Wednesday, March 6, 2013
Is the introduction of bigger prize purses at trail races a positive or negative thing overall?
Not to toot my own horn, but when I was awarded Trail Runner of the Year last year by the local trail running club, it was NOT because I was a fast runner or especially skilled at handling tough terrain, nope, none of that. Wait...how did that toot my own horn? Anyways, the reason I was given this award was because of my attitude which, apparently embodies the essence of being a trail runner; getting out there, reaching for new goals but also just enjoying the experience, the nature and the other runners. Yup, I'm S.L.O.W...but once I'm out on the trails that doesn't matter to me as much as it usually does on the roads. I like to run trails fast but I know I'm not at the level of most of the other trail runners I've run with, and that is okay. I've had alot of trail runners pass me and, unlike road races, they always have encouraging words, a high five or even advice to help me through a rough patch. If trail races offered more cash to the winners I doubt they would take the time to say "hey" to us slow pokes.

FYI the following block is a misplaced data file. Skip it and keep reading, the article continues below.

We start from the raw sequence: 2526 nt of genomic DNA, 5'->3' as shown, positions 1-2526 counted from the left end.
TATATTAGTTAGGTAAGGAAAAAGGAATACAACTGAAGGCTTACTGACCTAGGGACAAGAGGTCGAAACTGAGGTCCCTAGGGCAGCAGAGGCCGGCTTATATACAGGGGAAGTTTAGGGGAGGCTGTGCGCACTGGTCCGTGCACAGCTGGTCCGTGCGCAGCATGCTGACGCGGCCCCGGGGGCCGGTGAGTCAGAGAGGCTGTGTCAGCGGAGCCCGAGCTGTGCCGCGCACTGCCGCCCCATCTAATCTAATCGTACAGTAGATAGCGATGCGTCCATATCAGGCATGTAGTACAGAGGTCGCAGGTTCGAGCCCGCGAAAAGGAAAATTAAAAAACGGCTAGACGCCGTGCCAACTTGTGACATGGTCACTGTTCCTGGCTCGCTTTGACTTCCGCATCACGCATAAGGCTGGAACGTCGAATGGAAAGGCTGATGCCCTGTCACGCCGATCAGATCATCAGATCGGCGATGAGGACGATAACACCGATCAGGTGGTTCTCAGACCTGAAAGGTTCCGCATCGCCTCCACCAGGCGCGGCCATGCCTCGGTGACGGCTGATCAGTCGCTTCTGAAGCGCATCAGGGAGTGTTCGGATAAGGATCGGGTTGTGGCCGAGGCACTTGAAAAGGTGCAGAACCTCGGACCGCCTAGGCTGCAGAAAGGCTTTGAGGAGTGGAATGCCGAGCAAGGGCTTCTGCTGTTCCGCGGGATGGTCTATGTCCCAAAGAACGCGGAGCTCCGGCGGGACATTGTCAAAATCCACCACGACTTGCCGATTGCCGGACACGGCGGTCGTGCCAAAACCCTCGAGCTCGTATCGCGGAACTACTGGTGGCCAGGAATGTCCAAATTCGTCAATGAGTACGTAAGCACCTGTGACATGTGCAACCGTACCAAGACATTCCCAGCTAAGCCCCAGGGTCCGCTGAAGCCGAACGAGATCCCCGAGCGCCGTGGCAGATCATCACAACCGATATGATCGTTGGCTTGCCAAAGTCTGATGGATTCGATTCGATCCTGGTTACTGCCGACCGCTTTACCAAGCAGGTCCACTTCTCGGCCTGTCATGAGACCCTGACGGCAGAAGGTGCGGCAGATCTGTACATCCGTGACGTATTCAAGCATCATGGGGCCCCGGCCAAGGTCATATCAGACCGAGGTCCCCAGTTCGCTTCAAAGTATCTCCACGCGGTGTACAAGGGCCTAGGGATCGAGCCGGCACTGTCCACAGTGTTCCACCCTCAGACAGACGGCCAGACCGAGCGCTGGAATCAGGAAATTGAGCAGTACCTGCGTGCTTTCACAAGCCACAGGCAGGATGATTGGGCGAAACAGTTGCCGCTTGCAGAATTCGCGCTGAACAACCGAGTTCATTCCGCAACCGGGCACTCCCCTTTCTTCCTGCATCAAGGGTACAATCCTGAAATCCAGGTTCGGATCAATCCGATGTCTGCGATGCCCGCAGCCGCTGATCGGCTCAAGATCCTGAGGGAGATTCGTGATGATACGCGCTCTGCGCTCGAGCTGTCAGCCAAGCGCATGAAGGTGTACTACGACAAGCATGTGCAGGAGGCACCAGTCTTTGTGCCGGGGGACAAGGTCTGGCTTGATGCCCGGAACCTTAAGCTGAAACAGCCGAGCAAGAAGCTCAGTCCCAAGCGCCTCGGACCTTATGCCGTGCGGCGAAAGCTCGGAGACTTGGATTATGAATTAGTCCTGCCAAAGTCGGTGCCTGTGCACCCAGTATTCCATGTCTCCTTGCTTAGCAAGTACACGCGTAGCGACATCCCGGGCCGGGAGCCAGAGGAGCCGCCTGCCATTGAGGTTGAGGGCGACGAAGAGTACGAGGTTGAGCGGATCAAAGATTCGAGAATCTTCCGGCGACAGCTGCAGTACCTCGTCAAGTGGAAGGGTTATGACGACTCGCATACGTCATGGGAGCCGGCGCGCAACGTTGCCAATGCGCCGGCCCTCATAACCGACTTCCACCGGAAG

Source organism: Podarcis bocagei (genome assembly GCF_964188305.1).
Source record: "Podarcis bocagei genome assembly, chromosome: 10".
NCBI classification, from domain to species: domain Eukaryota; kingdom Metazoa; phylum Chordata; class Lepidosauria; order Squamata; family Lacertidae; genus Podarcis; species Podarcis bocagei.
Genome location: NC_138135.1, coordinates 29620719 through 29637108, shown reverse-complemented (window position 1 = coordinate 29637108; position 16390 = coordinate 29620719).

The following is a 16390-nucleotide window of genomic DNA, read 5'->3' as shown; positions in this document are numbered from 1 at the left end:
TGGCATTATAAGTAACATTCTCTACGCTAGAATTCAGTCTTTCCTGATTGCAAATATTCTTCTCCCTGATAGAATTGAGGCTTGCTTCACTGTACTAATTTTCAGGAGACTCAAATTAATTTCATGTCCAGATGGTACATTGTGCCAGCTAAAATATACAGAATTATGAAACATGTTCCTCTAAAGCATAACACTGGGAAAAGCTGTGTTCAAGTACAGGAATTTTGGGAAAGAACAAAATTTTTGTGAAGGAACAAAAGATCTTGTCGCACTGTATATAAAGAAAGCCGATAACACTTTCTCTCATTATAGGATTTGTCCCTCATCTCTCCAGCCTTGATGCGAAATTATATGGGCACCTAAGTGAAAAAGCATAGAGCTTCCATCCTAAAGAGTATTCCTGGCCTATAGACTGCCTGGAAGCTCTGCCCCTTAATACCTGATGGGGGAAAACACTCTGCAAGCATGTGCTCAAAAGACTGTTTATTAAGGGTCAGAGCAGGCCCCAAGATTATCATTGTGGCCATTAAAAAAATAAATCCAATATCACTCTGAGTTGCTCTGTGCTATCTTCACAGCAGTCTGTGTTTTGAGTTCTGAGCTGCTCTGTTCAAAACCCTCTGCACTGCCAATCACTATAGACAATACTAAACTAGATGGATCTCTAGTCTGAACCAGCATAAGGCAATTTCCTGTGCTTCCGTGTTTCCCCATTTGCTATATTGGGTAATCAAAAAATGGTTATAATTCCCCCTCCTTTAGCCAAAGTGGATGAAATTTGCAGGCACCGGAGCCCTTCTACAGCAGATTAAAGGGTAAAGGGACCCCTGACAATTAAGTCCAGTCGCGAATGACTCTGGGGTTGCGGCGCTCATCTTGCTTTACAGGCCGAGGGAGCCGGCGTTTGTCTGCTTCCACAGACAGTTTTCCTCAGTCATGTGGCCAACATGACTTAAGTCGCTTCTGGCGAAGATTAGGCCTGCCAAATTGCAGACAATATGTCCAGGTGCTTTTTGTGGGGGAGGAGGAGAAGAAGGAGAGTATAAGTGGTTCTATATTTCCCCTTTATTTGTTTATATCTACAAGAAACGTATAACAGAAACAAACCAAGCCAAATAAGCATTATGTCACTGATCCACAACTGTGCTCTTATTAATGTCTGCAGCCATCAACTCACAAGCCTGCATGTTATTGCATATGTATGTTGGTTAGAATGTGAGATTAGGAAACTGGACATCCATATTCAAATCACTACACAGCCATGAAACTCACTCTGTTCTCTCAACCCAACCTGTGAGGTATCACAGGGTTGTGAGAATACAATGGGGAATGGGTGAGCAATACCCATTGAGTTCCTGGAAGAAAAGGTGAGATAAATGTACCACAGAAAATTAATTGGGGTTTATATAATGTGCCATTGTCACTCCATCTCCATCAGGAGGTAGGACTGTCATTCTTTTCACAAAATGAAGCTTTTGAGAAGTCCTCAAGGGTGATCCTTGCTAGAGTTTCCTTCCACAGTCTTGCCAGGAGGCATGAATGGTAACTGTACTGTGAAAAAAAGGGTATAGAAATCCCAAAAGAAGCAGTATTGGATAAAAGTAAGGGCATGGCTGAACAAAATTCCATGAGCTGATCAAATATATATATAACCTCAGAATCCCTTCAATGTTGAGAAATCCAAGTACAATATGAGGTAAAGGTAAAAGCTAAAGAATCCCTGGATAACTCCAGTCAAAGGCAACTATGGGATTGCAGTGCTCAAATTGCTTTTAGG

I see trail running as the great equalizer; trail runners all love getting into the woods, running wild and free through single track, scrambling up steep hill sides and bombing down muddy slopes. Whether you do it fast or slow we're all out there with our childish enthusiasm loving every minute of it. To dangle big cash incentives as a carrot at the end of the tree branch takes something away from the purity of the sport, the reasons alot of us got into trail running.
For me, I'll answer the question trailrunnermag.com posed with this: Introducing bigger prize purses at trail races is a negative thing overall. Not only will it take away from the spirit of running trail races but it would discourage alot of us from even participating in trail races. For alot of trail runners we're not there for the competition with other runners, we're out there to push and challenge our own limits and boundaries. It's about the race between the runner we are and the trail runner we hope to be.